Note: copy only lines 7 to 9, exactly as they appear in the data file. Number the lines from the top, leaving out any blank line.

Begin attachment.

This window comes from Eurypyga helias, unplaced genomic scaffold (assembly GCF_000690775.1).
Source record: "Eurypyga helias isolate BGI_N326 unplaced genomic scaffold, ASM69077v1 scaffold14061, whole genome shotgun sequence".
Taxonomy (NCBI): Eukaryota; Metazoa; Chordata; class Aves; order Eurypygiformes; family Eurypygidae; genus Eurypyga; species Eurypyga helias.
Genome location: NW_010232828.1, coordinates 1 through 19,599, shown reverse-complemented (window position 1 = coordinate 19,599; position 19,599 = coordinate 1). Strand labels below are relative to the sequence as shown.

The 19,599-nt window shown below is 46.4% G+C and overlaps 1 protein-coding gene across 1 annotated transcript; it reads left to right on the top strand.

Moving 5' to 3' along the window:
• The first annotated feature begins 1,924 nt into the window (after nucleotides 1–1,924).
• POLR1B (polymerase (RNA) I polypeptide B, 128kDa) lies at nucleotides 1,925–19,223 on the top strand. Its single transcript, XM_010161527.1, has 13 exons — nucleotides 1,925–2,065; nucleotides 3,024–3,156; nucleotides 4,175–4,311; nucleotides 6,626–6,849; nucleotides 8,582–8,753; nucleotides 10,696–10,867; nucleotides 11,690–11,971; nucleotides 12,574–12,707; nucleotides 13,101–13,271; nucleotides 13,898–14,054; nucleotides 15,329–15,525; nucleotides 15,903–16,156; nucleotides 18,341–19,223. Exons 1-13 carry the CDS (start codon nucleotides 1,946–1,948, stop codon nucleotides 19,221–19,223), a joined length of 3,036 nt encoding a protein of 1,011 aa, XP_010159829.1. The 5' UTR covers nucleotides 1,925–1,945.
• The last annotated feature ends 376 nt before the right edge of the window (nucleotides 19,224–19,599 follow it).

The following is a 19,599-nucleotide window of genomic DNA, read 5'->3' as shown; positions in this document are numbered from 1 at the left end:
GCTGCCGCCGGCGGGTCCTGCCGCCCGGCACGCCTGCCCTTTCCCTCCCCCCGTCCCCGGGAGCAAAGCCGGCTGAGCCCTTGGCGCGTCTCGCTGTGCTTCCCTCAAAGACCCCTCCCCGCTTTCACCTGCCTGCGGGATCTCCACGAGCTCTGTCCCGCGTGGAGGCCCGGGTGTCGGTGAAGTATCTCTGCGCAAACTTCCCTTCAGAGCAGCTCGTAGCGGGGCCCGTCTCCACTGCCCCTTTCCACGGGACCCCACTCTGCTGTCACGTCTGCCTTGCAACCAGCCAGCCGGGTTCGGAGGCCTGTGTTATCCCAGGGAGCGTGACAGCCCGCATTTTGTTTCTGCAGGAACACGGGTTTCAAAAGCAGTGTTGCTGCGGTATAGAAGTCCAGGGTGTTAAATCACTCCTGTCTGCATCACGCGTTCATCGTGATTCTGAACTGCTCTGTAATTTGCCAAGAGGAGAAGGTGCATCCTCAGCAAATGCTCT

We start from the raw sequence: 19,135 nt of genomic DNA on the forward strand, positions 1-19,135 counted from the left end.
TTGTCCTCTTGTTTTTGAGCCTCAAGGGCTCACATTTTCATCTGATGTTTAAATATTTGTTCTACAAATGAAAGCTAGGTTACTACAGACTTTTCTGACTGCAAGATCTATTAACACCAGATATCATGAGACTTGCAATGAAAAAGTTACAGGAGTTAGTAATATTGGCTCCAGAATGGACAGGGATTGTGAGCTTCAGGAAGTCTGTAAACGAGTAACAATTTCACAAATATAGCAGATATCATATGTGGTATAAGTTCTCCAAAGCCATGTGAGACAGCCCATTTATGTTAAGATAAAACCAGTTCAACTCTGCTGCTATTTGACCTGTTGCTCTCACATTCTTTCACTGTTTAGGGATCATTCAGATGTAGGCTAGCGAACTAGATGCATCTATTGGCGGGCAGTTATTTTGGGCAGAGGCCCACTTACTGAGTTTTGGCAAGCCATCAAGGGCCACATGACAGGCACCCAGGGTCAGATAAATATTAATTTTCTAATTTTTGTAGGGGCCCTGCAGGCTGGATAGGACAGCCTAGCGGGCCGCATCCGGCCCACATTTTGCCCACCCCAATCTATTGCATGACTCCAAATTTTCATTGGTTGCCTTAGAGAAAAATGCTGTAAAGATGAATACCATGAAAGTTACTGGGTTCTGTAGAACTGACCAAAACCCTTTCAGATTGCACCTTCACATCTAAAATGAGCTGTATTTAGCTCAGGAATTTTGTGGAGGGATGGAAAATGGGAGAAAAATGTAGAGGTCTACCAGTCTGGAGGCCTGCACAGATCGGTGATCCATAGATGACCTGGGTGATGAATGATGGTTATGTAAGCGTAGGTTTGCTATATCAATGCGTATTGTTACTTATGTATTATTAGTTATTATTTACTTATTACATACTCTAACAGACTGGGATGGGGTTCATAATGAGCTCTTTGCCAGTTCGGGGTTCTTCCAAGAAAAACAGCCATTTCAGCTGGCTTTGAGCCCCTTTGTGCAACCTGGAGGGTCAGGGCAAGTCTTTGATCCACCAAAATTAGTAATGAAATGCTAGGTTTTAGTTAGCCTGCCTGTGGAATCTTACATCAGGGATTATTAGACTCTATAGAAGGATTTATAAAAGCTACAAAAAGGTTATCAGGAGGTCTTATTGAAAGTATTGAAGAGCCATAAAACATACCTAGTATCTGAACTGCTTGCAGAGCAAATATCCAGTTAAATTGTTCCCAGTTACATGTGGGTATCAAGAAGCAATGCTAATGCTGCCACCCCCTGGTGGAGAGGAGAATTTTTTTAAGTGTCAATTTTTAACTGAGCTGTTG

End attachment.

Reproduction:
• The first annotated feature begins 1,924 nt into the window (after nucleotides 1–1,924).
• POLR1B (polymerase (RNA) I polypeptide B, 128kDa) lies at nucleotides 1,925–19,223 on the top strand. Its single transcript, XM_010161527.1, has 13 exons — nucleotides 1,925–2,065; nucleotides 3,024–3,156; nucleotides 4,175–4,311; nucleotides 6,626–6,849; nucleotides 8,582–8,753; nucleotides 10,696–10,867; nucleotides 11,690–11,971; nucleotides 12,574–12,707; nucleotides 13,101–13,271; nucleotides 13,898–14,054; nucleotides 15,329–15,525; nucleotides 15,903–16,156; nucleotides 18,341–19,223. Exons 1-13 carry the CDS (start codon nucleotides 1,946–1,948, stop codon nucleotides 19,221–19,223), a joined length of 3,036 nt encoding a protein of 1,011 aa, XP_010159829.1. The 5' UTR covers nucleotides 1,925–1,945.
• The last annotated feature ends 376 nt before the right edge of the window (nucleotides 19,224–19,599 follow it).